So consider an IPO like Mumbai where land is limited due to geographical location but NFO is like Delhi which keeps finding new land and keeps growing.
The point is simple – IPO and NFO are not the same and these are two completely different things every scheme management charges.
This fee helps AMCs to better manage your money by appointing fund managers, paying analysts, buying and selling securities and many other things.
These charges are also called the expense ratio of the fund and are usually charged as a percentage of AUM or Assets Under Management.
Mutual fund rules in India now allow funds with smaller AUM to have higher expense ratios than funds with larger AUM.
These tables show the maximum expense ratio valid according to the rules. And we can see how as the fund grows, the spending structure is getting smaller.
Now most of the NFOs raise up to 500 crores which means that these funds can charge around 2% in expenses. However, the expense ratio of established funds with more than 20,000 crore AUM is very low.
Which means, more generally, NFO than an established fund Funds can charge you more than you would not like at all because if everything is the same – a lower expense ratio is better than a higher expense ratio.
On the issue of NFOs being expensive, we got an exception to this rule. When the Central Public Sector Enterprise Exchange Traded Fund or CPSE ETF first came in March 2014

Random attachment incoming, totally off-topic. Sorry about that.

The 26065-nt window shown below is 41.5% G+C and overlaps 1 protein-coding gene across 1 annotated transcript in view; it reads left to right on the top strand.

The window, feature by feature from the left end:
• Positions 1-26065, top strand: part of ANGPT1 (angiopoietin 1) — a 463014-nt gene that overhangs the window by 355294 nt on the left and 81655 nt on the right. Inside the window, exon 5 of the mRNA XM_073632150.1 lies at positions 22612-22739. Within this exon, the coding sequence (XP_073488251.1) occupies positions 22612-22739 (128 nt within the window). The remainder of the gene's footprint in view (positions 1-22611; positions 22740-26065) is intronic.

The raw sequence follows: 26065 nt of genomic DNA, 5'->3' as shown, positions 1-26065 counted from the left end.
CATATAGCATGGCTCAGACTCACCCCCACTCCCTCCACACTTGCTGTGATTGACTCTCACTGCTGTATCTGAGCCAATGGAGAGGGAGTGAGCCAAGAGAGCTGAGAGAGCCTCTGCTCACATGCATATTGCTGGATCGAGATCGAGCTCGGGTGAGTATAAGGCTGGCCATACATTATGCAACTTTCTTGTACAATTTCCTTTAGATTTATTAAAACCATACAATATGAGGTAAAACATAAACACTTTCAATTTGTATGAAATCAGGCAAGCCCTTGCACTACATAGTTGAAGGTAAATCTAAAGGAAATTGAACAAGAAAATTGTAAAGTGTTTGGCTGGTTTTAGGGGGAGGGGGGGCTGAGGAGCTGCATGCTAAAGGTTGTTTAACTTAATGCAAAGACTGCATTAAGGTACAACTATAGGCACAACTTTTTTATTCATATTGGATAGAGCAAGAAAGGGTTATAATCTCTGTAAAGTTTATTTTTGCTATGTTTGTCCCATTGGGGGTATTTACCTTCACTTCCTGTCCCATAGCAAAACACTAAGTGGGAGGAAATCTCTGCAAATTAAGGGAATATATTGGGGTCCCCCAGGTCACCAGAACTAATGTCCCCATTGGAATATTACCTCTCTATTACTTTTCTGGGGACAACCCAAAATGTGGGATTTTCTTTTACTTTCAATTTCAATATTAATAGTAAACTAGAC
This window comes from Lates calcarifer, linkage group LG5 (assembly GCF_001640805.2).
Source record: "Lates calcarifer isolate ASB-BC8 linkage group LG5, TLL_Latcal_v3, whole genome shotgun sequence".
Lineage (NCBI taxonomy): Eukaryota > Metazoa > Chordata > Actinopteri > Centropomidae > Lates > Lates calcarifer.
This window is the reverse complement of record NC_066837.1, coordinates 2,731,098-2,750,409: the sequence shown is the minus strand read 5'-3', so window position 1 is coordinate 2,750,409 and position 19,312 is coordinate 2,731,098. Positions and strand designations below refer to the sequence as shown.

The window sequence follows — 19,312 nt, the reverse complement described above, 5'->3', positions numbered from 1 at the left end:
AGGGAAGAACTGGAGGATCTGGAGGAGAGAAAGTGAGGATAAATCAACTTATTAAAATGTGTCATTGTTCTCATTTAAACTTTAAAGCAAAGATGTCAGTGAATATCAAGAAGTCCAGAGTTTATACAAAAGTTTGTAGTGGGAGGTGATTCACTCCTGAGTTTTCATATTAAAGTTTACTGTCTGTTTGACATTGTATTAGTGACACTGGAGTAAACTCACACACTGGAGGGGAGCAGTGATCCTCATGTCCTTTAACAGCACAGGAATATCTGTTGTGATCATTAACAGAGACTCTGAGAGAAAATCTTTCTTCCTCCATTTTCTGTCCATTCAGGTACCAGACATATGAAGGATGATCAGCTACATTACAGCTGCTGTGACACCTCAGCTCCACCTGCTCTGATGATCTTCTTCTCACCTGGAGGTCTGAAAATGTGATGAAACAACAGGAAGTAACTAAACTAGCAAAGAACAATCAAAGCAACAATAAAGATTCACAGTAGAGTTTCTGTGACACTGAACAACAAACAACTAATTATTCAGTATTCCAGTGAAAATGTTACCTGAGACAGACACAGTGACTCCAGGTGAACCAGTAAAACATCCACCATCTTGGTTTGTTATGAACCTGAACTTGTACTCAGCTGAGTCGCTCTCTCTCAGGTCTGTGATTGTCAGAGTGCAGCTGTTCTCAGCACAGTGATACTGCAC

So its offer was unique – a 5% discount and the trend continues in future trenches, with a 3 to 5% discount on every CPSE ETF trench to make the offer more attractive to retail investors.
But this is the exception and most NFOs do not give such exemption.
It is shocking how many investors consider this absurd concept to be true that NFO is a great deal as it is available for Rs 10 whereas most of the NAVs of established funds come in Rs 200 or Rs 300.
This is not true at all.
The money you make from mutual funds depends not on the overall cost of the NAV but on the relative growth in the NAV. For example – it is quite possible that the fund you bought on NAV of 10 may increase from 10% to 11.
And the NAV fund of Rs 200 may increase by 20% to Rs 240.
A 20% increase in NAV would be much more beneficial for you than a 10% increase in NAV.
And this clearly shows that the performance of the mutual fund is related to the NAV on which you bought it and it has nothing to do with the overall price of the NAV.
Let me remind you again that NFOs are marketing tools and marketers will do everything to convince you to invest. So understand, learn and then act.
Well, for mutual fund companies, an NFO means a new fund offer but on ETMONEY, NFO is like never getting one, because NFOs are nothing but arrows in the dark.
You can invest in NFO if it has something to offer which is completely new to the market and you really trust it.
For example – there is a fund type called a quant fund that usually chooses stocks based on algorithms, mathematical models and machine learning
Therefore technically, the stocks of such funds are not selected by the human fund manager, but are chosen by computer.
These funds are quite popular all over the world but they are not yet established in India.
Now, there are hardly 2-3 quant funds in India and most of them are only 1 year old, so if a quant fund’s NFO comes then you can think about it.
However, we would still suggest that you look at the performance for a few months before investing in it.
But when it comes to mainstream categories such as largecap, multicap, ELSS etc., it is better to choose an existing scheme that has a proven track record rather than something new or unexpected.
NFO New Fund Offer | Meaning, Understand NFO & IPO